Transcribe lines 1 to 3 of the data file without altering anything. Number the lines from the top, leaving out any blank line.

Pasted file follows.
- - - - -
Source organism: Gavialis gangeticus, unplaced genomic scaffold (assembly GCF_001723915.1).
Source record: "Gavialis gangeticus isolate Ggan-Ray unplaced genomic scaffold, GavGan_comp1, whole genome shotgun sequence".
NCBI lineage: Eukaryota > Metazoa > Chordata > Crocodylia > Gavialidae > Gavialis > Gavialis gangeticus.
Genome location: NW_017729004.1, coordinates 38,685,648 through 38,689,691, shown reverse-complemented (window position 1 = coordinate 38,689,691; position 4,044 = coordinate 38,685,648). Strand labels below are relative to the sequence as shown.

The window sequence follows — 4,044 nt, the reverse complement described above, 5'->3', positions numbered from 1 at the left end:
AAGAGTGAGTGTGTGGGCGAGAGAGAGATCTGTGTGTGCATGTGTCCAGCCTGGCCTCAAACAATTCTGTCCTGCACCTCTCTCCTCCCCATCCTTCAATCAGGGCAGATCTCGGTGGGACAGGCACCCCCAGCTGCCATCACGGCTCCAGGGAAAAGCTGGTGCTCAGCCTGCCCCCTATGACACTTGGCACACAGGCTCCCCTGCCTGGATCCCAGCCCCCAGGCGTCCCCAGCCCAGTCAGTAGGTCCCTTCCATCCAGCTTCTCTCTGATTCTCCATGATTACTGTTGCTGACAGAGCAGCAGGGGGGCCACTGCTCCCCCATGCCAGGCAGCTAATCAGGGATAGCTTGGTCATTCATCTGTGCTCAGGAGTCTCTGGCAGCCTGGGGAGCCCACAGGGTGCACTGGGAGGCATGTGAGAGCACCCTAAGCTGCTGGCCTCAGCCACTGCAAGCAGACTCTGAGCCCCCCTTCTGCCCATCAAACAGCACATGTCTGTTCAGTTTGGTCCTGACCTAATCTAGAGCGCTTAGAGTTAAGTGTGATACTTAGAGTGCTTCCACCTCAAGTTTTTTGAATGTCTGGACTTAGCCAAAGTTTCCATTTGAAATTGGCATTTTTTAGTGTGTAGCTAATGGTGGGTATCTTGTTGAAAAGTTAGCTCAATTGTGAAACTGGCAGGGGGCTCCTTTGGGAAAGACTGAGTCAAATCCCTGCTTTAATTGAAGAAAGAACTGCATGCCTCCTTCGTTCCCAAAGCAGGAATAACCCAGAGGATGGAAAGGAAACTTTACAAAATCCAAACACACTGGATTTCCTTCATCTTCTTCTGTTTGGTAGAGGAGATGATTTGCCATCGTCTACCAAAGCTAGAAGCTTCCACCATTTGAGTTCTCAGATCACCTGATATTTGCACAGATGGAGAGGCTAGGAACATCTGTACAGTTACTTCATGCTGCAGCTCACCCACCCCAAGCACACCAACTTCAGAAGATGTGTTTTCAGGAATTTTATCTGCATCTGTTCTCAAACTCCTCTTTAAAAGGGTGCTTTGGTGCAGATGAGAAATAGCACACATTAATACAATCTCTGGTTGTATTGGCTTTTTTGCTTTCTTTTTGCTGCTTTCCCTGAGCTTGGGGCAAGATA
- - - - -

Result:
Source organism: Gavialis gangeticus, unplaced genomic scaffold (assembly GCF_001723915.1).
Source record: "Gavialis gangeticus isolate Ggan-Ray unplaced genomic scaffold, GavGan_comp1, whole genome shotgun sequence".
NCBI lineage: Eukaryota > Metazoa > Chordata > Crocodylia > Gavialidae > Gavialis > Gavialis gangeticus.